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CAPABLE VS CONSISTENT BY DON JESSOP

Don Jessop

I know you know this already, but sometimes... even something you know, you need to be reminded of. At least that's true for me.

There is a difference between having a horse that is capable of responding and having a horse that consistently responds. Think of asking your horse to canter while riding...

Is your horse capable of cantering? Yes!

Is he consistent in his responses? You tell me!

Most people leave their training sessions at "capable." Which means, yes, your horse can do what you ask. And in the beginning, that's appropriate. But at some level, someday, you'll have to dial in your training style to train for consistency of responses instead.

Now... what does the rider need to do to get better?

You guessed it. PRACTICE!

Practicing, or I like the word polishing, a cue is something a lot of riders either don't know they have to do or simply choose not to do. It requires repetition even when things are going well. Which means... it is entirely possible to quit too soon with a horse. It's nice to have a capable horse. It's a whole other thing to have consistency. Think of it like two different modes of training. First you train the horse to be able to do something, then you train the horse to do it so well that anybody else could get the same results with your horse.

Imagine spending a few weeks or months with a young horse teaching them to be capable of cantering safely. Now, shift gears. You're safe. Now it's time to teach the horse to be so good at that cue and so non-reactive that even a young person or novice rider could safely enjoy the canter on that horse. That takes time. I call it treadmill time, because it's not new anymore. It's repetition. It's polishing.

The real trick is discovering how to make consistency training valuable and rewarding for both you and the horse.

To learn that... imagine hiring a coach to turn you into an athletic marathon runner and his job is to make you feel happy about the time you're going to spend on the treadmill, (while you're on the treadmill.) What would he need to do for you? What kind of rewards would need to be in place for you to enjoy the long, boring work.

You see, this is why horses struggle with developing skills, or I should say, polishing skills. Horses struggle to understand why they should keep going even when they get it right the first time. Take trailer loading for instance. At first, it's nice to know your horse can get in and not be afraid. But then the real work begins. Your training style has to shift to making getting in and getting out and getting in again, over and over, valuable and even fun for the horse.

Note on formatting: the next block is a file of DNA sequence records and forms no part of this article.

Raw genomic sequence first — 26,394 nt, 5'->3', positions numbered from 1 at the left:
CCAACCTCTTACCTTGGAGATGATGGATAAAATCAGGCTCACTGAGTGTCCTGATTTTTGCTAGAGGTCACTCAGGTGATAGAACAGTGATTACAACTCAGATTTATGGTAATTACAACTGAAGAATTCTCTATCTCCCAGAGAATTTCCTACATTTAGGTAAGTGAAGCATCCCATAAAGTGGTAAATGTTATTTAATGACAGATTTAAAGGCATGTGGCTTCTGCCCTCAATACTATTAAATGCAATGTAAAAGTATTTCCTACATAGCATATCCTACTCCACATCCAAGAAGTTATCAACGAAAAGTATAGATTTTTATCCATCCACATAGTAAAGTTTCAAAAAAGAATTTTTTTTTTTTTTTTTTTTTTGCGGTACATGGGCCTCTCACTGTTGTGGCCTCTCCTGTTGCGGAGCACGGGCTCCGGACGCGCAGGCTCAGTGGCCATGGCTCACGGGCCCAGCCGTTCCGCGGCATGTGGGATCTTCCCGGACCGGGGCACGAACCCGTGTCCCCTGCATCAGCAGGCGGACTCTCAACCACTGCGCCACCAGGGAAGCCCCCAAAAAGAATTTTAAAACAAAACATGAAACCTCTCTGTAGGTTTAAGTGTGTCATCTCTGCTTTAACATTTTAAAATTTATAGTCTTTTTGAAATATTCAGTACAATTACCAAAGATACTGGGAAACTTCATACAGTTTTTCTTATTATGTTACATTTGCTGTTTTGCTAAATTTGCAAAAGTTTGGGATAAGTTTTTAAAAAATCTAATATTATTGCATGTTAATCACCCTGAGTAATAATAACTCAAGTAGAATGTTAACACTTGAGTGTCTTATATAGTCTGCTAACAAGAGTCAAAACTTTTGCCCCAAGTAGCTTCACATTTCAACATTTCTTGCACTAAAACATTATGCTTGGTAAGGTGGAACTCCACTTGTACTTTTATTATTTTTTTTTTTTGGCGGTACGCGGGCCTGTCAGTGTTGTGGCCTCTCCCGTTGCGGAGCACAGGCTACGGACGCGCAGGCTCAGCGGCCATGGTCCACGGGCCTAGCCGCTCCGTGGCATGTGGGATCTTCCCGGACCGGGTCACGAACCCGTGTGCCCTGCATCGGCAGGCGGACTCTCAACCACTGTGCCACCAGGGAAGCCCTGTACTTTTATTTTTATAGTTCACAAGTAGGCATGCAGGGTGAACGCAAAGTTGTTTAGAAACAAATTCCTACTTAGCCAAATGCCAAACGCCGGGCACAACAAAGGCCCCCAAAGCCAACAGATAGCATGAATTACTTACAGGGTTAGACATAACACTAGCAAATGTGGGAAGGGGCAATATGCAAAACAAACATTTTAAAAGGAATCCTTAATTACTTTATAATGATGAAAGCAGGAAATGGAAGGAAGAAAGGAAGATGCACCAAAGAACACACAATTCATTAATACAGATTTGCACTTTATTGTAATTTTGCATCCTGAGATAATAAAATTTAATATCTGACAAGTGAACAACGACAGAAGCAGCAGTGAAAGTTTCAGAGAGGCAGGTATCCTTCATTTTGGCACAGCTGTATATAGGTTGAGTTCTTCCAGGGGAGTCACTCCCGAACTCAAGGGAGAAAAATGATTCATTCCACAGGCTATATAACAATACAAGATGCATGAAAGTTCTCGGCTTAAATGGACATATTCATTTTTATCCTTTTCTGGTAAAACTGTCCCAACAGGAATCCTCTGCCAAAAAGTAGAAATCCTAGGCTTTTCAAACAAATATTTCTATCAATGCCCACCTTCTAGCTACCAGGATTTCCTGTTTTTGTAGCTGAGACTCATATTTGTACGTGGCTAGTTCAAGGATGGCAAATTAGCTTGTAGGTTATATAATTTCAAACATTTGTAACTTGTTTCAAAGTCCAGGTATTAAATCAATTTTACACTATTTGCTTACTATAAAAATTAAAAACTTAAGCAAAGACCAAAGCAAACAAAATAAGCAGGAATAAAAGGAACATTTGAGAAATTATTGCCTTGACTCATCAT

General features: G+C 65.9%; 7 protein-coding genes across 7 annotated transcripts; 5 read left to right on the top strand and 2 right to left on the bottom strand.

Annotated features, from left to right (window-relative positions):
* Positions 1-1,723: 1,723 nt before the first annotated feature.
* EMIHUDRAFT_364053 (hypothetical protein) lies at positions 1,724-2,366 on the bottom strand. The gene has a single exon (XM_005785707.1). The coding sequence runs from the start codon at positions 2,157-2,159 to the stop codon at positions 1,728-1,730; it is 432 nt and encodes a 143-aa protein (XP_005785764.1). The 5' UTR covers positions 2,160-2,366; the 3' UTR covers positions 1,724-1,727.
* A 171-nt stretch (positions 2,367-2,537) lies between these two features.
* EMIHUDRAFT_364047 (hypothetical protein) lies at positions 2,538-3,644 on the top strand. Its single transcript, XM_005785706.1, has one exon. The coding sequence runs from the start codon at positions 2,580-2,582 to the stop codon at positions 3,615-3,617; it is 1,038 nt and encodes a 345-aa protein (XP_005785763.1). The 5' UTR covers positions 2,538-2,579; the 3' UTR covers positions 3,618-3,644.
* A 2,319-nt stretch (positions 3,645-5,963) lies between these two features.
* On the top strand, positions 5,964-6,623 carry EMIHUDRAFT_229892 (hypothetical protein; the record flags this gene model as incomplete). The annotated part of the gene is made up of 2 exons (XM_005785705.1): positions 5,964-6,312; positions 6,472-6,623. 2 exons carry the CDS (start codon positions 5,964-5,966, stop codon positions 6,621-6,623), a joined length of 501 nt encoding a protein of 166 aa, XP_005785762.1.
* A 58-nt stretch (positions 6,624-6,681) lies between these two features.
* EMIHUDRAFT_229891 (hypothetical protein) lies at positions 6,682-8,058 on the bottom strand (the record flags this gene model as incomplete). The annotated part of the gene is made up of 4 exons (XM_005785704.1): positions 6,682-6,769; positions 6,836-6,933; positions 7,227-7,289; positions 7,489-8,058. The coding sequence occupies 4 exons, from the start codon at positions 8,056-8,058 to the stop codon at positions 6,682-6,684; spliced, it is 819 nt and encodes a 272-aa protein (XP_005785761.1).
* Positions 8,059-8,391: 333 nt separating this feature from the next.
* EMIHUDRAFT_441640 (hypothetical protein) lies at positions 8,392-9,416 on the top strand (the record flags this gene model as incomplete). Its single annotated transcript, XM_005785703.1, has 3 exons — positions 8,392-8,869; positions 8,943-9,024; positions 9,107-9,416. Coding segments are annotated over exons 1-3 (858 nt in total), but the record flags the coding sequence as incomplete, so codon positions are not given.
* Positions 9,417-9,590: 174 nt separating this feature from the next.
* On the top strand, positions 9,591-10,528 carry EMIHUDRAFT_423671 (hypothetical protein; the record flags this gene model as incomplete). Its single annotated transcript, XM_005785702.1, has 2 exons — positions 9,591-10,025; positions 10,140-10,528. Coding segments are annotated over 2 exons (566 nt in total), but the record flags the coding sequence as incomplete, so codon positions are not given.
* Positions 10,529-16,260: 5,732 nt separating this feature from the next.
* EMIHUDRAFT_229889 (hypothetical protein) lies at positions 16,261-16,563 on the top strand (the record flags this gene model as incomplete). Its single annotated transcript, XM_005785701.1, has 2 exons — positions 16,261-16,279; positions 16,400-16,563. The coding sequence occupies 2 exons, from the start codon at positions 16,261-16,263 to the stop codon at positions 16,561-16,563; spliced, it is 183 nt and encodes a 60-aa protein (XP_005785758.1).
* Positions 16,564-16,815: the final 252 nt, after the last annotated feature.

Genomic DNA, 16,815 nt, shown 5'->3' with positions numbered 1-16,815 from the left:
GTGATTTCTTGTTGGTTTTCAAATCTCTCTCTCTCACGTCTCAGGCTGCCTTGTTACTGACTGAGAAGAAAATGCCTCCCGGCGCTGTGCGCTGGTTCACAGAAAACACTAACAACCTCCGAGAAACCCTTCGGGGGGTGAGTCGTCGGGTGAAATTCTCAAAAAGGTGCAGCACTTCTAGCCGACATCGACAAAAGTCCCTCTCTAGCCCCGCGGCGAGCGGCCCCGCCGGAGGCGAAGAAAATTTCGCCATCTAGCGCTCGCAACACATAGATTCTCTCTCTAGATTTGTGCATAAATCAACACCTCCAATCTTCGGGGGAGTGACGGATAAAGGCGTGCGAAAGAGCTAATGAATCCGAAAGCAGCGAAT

Do a self check first. Are you okay with repetitive training? Most people have their own internal struggles with it. It's natural. It's something you might want to improve upon. Then, when you're ready, apply it to your horse. Help the boring work be easier and more valuable with more rewards and more recesses between the work. You could work daily and you could even have several sessions in one day and also work daily. It depends on the endurance required for the tasks. Cantering for instance takes a lot of energy and time to recover, so less, more often is good. Trailer loading however could be done over and over in a single session, then daily for a few days, then you'll find it's better than ever.

Will your horse get bored during your polishing sessions? YES! Do you know how to motivate and encourage a bored horse? It's a useful skill to know. Most people simply avoid ever boring their horse or they send their horse to a trainer to get through those session without them. But one way or another, repetition is always the mother of skill.

In summary, ask yourself, is it time to shift from asking my horse if he or she will do something for me to asking if he or she will do something well, more polished, more consistently. Imagine a more novice person or someone unfamiliar to your horse. Could they get the same results? It's a good thought experiment to learn your horses true understanding of a task.

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Don Jessop - Blog Welcome

Hi! I'm Don Jessop

With Mastery Horsemanship

I write to inspire, educate and encourage you on your horse and personal journey.

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